Coach Bobby Bowden of the Florida State Seminoles football team announced his retirement today, at the age of 80. FSU football has endured mediocre seasons for many years now after putting together an impressive dynasty from 1987-2000, and the university's alumni, boosters and fans in general had grown increasingly restless for Bowden to call it quits. Today he made it official, ending a 34-year-reign that helped make him the second-winningest coach in college football history and included other accolades such as two national championships and an impressive streak of bowl game victories.
I admit to having been among the alumni grousing in recent years that Bobby needed to head into the sunset and allow a younger, more dynamic coach to take his place. It was obvious to so many from the outside that the game had passed him by, that he no longer could recruit and develop talent at the level it takes to compete with the major collegiate conferences.
And yet now, reflecting on the coach's decision, I wonder if Bowden simply isn't representative of human nature in general. Quite often, we are way too close to ourselves to know when enough is enough. This quality is particularly pervasive in leaders who have tasted a good deal of success. Such persons often feel they have one last winning season; one more successful political campaign; one final military rout, etc., in their arsenal.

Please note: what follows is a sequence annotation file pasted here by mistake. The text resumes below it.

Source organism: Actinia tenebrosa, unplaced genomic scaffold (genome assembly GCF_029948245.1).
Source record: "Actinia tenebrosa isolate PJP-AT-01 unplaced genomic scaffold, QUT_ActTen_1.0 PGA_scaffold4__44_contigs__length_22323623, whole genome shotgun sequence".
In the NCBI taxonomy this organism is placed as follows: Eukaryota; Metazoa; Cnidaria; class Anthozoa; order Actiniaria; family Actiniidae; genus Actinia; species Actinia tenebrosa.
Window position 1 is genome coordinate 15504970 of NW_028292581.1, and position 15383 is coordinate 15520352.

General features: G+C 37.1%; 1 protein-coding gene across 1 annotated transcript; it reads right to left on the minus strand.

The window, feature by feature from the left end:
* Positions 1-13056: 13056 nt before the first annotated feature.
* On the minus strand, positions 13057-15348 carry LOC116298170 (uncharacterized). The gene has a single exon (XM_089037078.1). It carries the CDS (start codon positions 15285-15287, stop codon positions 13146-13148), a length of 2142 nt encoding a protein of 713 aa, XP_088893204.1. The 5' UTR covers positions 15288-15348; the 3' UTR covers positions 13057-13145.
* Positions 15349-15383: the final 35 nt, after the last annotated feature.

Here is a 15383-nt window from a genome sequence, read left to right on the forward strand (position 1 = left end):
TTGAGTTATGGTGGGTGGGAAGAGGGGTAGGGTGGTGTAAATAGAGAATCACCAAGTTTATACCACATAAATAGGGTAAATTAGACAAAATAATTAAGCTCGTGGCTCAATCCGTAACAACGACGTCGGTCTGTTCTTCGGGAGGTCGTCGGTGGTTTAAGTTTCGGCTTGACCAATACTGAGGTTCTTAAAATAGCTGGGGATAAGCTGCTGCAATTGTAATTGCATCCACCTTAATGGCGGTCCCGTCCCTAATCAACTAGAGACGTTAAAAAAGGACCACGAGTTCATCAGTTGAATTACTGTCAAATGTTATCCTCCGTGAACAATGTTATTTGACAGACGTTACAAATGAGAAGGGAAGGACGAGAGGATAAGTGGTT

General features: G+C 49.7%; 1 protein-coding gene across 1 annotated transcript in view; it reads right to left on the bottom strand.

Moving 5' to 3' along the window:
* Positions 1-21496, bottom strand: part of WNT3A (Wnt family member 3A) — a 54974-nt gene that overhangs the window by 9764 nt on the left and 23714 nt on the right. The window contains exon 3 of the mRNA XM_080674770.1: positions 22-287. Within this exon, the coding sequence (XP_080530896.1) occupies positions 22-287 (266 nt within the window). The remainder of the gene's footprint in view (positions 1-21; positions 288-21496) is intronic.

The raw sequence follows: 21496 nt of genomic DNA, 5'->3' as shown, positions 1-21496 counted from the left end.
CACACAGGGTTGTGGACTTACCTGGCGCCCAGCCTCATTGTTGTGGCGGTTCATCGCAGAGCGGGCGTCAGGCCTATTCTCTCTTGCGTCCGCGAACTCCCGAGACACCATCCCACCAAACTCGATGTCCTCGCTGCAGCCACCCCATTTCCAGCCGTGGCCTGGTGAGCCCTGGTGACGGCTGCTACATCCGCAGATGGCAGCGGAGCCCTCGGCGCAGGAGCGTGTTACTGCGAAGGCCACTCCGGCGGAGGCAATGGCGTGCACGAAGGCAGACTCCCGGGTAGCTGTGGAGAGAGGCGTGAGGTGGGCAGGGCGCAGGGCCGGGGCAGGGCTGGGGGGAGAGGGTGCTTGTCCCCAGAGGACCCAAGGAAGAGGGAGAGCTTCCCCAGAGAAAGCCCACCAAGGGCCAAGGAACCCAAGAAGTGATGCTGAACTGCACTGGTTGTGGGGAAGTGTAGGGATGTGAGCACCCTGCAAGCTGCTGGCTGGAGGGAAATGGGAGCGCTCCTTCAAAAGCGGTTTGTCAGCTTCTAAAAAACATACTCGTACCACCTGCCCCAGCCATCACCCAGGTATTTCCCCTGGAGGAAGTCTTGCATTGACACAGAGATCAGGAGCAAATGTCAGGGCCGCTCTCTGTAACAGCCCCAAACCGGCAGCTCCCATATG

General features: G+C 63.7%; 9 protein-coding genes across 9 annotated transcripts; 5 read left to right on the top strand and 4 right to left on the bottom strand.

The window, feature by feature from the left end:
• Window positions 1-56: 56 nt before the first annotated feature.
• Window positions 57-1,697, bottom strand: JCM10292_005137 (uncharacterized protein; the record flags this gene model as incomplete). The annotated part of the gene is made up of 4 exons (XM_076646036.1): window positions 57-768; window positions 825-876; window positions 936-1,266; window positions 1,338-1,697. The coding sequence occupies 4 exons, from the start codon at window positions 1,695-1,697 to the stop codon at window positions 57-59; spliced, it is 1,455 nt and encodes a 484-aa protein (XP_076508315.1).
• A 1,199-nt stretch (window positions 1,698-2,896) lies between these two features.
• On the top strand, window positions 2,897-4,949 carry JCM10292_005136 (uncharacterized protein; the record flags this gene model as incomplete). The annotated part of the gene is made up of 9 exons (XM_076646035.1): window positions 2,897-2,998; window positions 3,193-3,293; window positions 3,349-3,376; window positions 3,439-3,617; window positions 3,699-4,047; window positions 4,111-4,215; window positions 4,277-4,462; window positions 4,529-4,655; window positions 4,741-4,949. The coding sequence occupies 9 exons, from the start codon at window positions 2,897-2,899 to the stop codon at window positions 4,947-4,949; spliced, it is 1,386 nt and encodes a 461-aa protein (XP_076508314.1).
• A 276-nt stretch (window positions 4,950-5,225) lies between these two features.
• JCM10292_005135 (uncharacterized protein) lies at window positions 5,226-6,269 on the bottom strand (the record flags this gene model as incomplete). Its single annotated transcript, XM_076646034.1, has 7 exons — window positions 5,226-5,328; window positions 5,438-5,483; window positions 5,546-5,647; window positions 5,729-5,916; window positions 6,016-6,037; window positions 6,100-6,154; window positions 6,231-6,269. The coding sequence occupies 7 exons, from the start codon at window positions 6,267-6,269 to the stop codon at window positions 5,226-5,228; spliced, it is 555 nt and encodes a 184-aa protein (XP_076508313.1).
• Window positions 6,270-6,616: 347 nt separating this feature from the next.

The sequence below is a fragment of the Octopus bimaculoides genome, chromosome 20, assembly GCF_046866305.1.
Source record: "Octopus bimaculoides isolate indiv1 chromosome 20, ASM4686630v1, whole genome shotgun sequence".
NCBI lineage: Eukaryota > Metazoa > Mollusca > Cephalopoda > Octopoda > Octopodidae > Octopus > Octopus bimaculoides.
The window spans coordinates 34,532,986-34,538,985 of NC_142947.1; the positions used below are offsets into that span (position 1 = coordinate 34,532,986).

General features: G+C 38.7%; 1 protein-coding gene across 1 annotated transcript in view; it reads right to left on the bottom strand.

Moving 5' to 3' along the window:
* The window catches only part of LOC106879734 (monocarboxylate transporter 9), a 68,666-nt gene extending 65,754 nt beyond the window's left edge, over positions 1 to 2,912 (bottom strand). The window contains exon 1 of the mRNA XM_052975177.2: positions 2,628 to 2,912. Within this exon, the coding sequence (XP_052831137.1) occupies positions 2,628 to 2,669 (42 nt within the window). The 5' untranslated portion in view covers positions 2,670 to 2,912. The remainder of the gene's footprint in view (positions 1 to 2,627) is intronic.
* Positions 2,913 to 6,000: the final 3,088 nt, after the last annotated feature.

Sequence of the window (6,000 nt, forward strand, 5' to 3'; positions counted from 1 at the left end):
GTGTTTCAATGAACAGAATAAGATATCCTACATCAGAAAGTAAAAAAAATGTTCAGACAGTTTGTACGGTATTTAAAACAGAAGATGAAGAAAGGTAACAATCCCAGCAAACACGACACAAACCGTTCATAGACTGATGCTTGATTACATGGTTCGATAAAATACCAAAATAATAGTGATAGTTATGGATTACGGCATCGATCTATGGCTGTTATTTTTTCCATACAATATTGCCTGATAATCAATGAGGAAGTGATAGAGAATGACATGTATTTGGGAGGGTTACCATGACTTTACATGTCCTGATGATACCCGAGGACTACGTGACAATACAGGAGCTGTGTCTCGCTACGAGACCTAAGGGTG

The strength of an effective leader is the belief that victory is possible. The weakness of an effective leader is the belief that victory is possible…when the math no longer adds up, the talent is no longer there, or the game/industry/socio-political situation has changed.
In general, whether we hold a formal leadership position or not, we as a species resist change. It is our common hubris, our insatiable ego, the plague of unconsciousness that infects much of the human race. So, in our shared frailty, pointing the finger at a Coach Bowden or another leader who doesn't know when to say goodbye should not be done with a great deal of indignation or self-righteousness. Such figures are merely a popularized manifestation of our own inability to let go.
Instead, an event such as Bowden's long-awaited retirement is an opportunity for our own “soul searching,” a time for personal reflection. This involves asking questions such as, “What important changes am I avoiding?” And, “What am I holding onto, and how is such attachment standing in the way of my personal or professional growth?”
And just as important, it is a time to celebrate what marvelous things we have accomplished, and let them stand on their own rather than be diminished by the passing of one season into another.